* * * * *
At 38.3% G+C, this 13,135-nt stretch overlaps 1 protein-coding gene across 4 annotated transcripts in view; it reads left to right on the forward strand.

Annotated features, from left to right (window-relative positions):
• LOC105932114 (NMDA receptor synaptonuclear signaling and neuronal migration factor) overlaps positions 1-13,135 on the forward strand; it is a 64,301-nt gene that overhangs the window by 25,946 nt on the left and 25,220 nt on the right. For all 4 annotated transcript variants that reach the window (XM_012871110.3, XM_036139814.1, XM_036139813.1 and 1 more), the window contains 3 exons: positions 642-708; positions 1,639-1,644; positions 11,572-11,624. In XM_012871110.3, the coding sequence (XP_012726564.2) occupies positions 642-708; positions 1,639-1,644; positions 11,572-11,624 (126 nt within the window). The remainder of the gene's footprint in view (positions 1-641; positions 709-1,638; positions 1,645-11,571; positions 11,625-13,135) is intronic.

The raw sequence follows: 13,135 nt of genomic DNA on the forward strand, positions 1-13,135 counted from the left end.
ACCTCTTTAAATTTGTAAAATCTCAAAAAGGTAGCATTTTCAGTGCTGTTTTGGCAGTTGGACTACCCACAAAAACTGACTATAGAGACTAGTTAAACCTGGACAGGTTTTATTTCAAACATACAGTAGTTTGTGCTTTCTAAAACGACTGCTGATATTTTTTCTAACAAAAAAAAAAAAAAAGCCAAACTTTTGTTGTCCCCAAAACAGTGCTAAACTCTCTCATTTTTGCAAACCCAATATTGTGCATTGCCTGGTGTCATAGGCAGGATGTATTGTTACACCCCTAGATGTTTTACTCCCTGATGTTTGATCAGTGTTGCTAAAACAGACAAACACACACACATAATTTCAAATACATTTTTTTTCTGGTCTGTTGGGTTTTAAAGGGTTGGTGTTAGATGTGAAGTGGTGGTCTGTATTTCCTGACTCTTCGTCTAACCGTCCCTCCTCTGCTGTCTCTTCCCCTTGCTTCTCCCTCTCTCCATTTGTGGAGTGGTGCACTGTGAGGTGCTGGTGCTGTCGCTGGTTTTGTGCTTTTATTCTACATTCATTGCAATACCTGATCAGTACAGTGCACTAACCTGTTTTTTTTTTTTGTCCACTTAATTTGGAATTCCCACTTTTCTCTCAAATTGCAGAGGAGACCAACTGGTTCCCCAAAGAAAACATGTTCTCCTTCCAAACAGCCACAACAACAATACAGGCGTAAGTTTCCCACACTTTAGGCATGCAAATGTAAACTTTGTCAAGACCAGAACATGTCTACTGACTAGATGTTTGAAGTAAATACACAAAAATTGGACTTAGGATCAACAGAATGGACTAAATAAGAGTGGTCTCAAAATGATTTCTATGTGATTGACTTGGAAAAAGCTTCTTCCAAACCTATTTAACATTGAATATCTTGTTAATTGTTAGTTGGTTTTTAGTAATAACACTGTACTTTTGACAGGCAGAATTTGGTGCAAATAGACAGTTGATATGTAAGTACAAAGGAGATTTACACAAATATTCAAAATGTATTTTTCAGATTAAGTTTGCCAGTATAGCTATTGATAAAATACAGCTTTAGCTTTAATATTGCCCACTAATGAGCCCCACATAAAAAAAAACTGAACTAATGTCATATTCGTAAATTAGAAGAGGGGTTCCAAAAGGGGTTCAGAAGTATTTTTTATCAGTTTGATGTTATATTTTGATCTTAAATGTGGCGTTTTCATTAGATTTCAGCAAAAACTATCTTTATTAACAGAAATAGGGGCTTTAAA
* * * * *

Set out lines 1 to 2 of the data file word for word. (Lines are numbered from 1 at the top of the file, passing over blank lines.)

At 38.3% G+C, this 13,135-nt stretch overlaps 1 protein-coding gene across 4 annotated transcripts in view; it reads left to right on the forward strand.

Annotated features, from left to right (window-relative positions):